Empowerment, a Practical Guide
I would like to start this article on empowerment with a quote by Jos de Blok from his opening keynote at the Teal Around the World 2022:
Often we hear leaders say that some people are just lazy; they don’t want it
With this statement, Jos referred to one of the most crucial blockers for true change in organizations. A deeply embedded disbelieve that people have an innate drive to contribute, grow and flourish. For those who have been working with leaders in organizations, a statement you have surely encountered? It grasps my curious attention every time again, as it goes right to the core of the whole topic around transformation and (human) development: are people willing and able to change? And if they are, what is required to enable this change?
About the author
With his background in business and organizational psychology, Nik enjoys both deep transformation work with individuals and the complex dynamics of organizational change initiatives. Nik is convinced of the utility of bridging the gap between science and practice, bringing together the best of both worlds, which is why he also hosts lectures at various universities across Europe next to his passionate work as Senior consultant at atrain.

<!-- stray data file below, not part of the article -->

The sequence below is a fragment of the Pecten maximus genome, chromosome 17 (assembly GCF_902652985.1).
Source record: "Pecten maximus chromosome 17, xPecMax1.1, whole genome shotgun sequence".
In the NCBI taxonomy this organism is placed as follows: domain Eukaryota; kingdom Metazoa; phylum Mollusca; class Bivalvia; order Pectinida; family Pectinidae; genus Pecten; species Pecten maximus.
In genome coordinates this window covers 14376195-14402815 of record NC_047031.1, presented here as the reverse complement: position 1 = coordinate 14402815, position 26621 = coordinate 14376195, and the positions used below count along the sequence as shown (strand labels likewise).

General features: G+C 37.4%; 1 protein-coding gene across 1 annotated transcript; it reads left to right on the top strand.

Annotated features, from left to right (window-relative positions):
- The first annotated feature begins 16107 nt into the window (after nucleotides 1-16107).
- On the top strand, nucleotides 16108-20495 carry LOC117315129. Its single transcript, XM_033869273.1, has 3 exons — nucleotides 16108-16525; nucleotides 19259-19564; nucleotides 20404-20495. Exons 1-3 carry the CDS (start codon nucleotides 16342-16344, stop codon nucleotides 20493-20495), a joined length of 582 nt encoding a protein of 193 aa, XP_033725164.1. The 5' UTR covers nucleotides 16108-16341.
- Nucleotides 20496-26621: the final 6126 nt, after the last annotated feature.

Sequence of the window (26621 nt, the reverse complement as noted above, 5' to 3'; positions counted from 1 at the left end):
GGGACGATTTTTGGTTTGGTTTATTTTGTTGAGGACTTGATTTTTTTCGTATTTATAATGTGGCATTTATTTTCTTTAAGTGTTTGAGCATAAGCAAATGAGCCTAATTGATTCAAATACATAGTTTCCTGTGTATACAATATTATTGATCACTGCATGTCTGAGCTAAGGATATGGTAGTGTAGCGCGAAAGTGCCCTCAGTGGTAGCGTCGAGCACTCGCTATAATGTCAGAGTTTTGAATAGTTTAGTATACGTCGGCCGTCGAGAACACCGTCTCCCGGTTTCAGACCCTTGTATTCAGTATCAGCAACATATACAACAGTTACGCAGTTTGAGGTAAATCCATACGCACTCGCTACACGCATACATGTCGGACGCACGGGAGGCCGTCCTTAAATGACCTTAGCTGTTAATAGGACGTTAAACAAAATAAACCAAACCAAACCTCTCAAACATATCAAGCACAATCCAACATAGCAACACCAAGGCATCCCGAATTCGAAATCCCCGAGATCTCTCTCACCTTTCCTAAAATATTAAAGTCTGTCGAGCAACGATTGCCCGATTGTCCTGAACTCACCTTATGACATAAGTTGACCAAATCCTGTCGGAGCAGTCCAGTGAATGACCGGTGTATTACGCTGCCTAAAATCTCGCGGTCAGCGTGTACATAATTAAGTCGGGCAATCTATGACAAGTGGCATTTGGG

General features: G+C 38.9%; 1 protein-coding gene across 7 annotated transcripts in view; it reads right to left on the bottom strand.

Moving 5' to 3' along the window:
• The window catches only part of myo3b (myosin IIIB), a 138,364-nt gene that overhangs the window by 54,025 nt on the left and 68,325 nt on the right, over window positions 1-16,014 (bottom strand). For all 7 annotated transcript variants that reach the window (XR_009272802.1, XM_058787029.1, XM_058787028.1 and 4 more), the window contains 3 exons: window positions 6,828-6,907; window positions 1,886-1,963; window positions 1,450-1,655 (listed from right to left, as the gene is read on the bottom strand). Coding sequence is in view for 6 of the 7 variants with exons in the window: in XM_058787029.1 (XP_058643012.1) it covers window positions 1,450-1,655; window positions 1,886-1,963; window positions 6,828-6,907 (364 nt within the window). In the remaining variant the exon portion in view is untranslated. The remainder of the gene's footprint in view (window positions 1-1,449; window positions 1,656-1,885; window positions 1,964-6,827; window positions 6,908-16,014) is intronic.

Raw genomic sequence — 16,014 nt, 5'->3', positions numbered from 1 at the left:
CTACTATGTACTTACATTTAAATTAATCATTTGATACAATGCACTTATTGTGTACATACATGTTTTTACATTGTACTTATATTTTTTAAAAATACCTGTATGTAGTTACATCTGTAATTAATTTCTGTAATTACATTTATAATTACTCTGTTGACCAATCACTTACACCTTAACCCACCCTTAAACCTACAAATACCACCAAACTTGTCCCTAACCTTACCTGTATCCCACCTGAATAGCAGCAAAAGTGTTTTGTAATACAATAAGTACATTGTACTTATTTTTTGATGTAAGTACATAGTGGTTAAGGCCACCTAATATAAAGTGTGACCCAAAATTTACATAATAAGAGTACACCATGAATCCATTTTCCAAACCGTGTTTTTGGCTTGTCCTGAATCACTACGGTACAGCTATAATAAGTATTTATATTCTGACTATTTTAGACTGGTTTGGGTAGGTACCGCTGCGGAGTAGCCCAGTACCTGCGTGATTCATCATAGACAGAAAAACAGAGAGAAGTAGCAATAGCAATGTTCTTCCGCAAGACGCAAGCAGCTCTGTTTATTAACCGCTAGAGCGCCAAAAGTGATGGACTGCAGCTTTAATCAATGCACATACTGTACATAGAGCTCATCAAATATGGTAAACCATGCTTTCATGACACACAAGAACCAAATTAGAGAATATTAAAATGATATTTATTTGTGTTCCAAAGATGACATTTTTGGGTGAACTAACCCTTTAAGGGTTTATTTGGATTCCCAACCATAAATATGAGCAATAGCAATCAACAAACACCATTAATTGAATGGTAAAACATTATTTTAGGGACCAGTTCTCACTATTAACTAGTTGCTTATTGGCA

Curiosity leads Niklas to discover new connections and explore new approaches to empower people sustainably and create an environment for true breakthroughs.
Individuals and Potentials
Let’s start this reflection with Carl Jung’s idea of the “self”. In his philosophy, a person’s true journey exists in growing into one’s true self, in awakening one’s great inner potential. Jung often used the metaphor of the seed and the tree: In any seed there lies the amazing potential to become a strong and tall tree, providing shade and fertile ground for all life that surrounds it.
He posed that the quest to grow into the self can never be finished, where the beauty of the quest does not sit with the achievement of it, but with never giving up trying.
Individuals have within themselves an actualizing tendency, an inbuild proclivity toward growth and fulfillment.
Carl Rogers, 1980